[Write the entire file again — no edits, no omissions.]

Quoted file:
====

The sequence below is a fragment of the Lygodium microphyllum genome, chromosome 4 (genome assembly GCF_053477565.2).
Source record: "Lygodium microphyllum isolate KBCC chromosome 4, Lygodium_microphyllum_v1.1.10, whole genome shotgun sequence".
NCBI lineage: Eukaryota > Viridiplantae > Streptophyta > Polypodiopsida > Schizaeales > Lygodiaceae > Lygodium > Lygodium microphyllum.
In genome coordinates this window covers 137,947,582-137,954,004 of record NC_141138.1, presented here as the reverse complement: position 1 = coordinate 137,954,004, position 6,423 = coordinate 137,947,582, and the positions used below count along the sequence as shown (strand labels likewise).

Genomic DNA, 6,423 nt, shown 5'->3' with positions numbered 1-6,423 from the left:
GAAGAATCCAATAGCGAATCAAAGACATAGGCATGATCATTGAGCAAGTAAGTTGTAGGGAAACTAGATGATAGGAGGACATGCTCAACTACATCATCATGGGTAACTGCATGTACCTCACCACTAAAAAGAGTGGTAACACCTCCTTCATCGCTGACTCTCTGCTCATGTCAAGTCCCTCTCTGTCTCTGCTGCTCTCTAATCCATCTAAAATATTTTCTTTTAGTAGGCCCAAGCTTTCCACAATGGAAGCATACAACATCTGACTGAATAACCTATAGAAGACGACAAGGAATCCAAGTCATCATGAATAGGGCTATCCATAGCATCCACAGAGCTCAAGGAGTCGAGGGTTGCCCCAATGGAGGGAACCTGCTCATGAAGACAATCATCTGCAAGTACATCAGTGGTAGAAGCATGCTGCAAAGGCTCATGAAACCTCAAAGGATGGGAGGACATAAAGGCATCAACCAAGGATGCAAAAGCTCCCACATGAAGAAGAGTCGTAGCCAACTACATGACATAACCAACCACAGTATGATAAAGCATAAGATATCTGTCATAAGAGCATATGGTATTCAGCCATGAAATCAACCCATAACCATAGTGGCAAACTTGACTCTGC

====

The sequence below is a fragment of the Lygodium microphyllum genome, chromosome 4 (genome assembly GCF_053477565.2).
Source record: "Lygodium microphyllum isolate KBCC chromosome 4, Lygodium_microphyllum_v1.1.10, whole genome shotgun sequence".
NCBI lineage: Eukaryota > Viridiplantae > Streptophyta > Polypodiopsida > Schizaeales > Lygodiaceae > Lygodium > Lygodium microphyllum.
In genome coordinates this window covers 137,947,582-137,954,004 of record NC_141138.1, presented here as the reverse complement: position 1 = coordinate 137,954,004, position 6,423 = coordinate 137,947,582, and the positions used below count along the sequence as shown (strand labels likewise).

Genomic DNA, 6,423 nt, shown 5'->3' with positions numbered 1-6,423 from the left:
GAAGAATCCAATAGCGAATCAAAGACATAGGCATGATCATTGAGCAAGTAAGTTGTAGGGAAACTAGATGATAGGAGGACATGCTCAACTACATCATCATGGGTAACTGCATGTACCTCACCACTAAAAAGAGTGGTAACACCTCCTTCATCGCTGACTCTCTGCTCATGTCAAGTCCCTCTCTGTCTCTGCTGCTCTCTAATCCATCTAAAATATTTTCTTTTAGTAGGCCCAAGCTTTCCACAATGGAAGCATACAACATCTGACTGAATAACCTATAGAAGACGACAAGGAATCCAAGTCATCATGAATAGGGCTATCCATAGCATCCACAGAGCTCAAGGAGTCGAGGGTTGCCCCAATGGAGGGAACCTGCTCATGAAGACAATCATCTGCAAGTACATCAGTGGTAGAAGCATGCTGCAAAGGCTCATGAAACCTCAAAGGATGGGAGGACATAAAGGCATCAACCAAGGATGCAAAAGCTCCCACATGAAGAAGAGTCGTAGCCAACTACATGACATAACCAACCACAGTATGATAAAGCATAAGATATCTGTCATAAGAGCATATGGTATTCAGCCATGAAATCAACCCATAACCATAGTGGCAAACTTGACTCTGC